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  • Linda McLean

Speaking of Change

Change happens all around, within and without us, all the time. That was the conclusion we came to when I was discussing the idea with a few friends recently. Change happens continually, all the time with no effort on anyone’s part, effortless and continual. Unending.


I admit I used to worry about things changing. When I was a little girl I was always afraid the house would crumble while I was asleep. Or that when I woke up my father would be gone again, travelling for work, and I’d never see him again. I would miss him so much that even now when I think of that little girl afraid she’d been abandoned by her father I can feel that anxious knot in my belly. I wrote a song about it, Long Road, and the song taught me that under all that fear is a person who wants to embrace change.


I was with my father when he died. I thought myself fortunate to be able to sit beside him for those last days of his life. He died like the strong Viking man he was, it took him a long time. Day after day I watched, mesmerized by the slow laboured rising and falling on his chest. I was sad to be losing him but relieved his suffering was coming to an end. Every now and then I’d look into his eyes and he’d blink in response to show me he was still with me, the great change he faced having already turned from fear to resignation. The last time his chest fell it took me a long time to accept it wasn't going to rise again. I stood beside him and patted his head and felt a tingling energy, a light electrical current, his life, leave his body, and remembered what I'd read in the Tibetan Book of the Dead, and exhorted his energy to move towards the light.


Change is the only certainty. We know this. It's obvious when we stop fearing change. We know that water needs to move or else it stagnates. Our life is like water, an ever flowing river made of molecules and energy jostling through space one moment to the next.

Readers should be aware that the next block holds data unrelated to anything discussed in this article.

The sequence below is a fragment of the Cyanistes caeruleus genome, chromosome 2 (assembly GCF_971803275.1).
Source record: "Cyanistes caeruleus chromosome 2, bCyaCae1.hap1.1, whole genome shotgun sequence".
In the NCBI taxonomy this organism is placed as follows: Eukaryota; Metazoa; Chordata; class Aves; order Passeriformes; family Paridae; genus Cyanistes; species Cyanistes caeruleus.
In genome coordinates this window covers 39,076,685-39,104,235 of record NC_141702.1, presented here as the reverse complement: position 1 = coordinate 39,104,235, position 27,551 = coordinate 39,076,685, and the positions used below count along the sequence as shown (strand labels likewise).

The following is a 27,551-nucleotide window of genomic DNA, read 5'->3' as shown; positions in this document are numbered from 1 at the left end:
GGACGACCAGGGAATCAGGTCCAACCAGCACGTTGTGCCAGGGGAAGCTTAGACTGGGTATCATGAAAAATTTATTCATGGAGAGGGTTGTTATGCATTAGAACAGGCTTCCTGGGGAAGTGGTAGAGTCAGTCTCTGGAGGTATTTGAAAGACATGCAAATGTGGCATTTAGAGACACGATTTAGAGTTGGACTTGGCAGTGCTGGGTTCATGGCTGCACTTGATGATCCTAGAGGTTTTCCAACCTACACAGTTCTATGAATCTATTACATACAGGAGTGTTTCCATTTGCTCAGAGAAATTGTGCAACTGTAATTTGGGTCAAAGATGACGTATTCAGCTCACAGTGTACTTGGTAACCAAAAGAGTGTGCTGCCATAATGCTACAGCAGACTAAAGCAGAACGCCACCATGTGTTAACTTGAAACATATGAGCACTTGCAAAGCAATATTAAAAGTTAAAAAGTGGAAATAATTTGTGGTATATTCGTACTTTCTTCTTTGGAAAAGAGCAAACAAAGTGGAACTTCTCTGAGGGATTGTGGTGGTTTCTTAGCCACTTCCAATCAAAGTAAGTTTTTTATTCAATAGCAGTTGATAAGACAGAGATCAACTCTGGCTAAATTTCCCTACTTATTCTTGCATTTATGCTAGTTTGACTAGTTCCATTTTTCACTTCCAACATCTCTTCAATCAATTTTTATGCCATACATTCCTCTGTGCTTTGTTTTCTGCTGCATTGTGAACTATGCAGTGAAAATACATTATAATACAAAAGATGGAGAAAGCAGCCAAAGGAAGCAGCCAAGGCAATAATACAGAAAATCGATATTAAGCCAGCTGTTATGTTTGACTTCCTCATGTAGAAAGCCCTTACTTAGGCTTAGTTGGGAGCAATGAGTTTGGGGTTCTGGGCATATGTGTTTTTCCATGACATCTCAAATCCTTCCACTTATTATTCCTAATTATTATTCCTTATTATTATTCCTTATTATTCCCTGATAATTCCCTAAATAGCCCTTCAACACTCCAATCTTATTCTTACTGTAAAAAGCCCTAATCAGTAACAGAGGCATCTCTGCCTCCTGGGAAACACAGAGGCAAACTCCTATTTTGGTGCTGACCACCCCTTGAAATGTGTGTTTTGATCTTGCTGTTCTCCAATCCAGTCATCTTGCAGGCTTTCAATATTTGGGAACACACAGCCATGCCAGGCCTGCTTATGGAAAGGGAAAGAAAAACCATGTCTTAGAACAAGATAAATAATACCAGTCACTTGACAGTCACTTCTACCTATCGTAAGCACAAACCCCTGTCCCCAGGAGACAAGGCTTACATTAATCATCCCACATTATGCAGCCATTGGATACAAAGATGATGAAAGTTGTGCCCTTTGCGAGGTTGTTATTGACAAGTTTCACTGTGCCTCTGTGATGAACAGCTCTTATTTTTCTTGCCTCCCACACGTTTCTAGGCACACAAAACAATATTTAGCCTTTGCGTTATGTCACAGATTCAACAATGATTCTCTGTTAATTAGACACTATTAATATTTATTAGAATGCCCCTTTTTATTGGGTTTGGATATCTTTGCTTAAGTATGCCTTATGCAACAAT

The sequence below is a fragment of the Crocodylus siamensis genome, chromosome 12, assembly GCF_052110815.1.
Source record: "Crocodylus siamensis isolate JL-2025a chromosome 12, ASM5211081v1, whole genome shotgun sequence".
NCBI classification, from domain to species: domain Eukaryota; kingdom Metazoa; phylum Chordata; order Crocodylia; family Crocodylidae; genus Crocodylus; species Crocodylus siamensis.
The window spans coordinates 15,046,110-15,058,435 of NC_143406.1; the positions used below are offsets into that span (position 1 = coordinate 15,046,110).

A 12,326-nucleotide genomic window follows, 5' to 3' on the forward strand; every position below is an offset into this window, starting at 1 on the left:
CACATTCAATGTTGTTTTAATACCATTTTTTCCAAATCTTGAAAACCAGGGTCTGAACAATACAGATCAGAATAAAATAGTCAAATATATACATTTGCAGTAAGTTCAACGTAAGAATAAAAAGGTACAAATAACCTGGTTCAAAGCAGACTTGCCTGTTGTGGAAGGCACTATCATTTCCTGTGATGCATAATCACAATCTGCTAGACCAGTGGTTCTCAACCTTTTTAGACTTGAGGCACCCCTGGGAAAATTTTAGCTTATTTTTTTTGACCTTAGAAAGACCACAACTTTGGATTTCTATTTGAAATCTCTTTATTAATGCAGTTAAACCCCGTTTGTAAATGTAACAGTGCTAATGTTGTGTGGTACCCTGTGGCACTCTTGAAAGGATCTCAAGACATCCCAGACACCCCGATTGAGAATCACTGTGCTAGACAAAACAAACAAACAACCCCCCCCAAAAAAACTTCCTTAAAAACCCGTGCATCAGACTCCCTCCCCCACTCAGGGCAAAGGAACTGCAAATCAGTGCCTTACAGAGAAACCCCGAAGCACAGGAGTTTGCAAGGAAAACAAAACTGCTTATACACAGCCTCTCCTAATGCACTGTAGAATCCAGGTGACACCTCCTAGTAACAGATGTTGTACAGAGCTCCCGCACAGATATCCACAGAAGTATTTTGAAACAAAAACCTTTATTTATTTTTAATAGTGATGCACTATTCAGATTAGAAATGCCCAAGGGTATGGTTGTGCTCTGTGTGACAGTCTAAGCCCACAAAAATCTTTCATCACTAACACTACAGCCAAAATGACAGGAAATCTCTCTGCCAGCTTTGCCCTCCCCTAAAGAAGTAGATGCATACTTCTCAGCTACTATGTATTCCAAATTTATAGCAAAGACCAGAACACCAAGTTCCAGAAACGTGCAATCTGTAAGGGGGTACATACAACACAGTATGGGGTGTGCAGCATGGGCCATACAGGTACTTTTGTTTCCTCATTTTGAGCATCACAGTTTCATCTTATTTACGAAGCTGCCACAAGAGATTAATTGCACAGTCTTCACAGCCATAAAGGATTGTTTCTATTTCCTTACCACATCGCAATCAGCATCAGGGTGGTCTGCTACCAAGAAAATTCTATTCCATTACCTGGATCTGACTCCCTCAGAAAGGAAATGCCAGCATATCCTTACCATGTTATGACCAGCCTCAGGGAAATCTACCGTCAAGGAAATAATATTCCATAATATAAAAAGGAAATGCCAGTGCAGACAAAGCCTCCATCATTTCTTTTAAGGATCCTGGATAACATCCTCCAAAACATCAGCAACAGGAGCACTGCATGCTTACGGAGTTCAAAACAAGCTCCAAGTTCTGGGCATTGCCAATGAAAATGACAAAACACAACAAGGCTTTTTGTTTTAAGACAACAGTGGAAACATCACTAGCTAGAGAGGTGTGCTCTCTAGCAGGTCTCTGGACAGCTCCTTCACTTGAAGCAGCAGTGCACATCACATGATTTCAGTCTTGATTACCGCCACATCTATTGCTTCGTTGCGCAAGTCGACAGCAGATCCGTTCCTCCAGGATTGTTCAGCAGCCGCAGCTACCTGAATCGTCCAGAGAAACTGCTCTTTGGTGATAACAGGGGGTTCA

When I was a little girl, what I experienced when I feared change was actually fear of loss and fear of the unknown. Now that I'm an adult I know that within all the wonderful inevitable change is the ever-present present moment. And the present moment is the only moment that is real, because every other moment is either behind me or in front of me, a memory or a fiction. The only reality is this moment, and in this moment, I have choice.


What do I choose? What you? When every moment presents a new one, when your choice is limitless, what do you choose?


I realize now I had to be crazy, or immature, to be afraid of change, hoping, believing maybe that I could stop it, keep every moment the same so nothing would change. When I think like that now the idea is like being choked in the neck. Alternatively, when I look at change realistically, as the prerequisite of life, and when I embrace it, I feel sane and free. I have potential, I can choose, and change feels like being alive on a wave of expanding energy.


There's one more thing that came out of that conversation about change. Another song of course. I wrote it with Rose Vaughan in honour of Peace Halifax and we called it, "Be the Change, based on the saying attributed to Ghandi, “Be the change you wish to see in the world." The first verse goes like this: 'Breathing is so simple, easy in and out, like a petal on the water turning round. Moonlight on the ocean gentle in her power, moves us in this moment, ever changing tide. Be the change, be the change, be the change you want to see in this world.'



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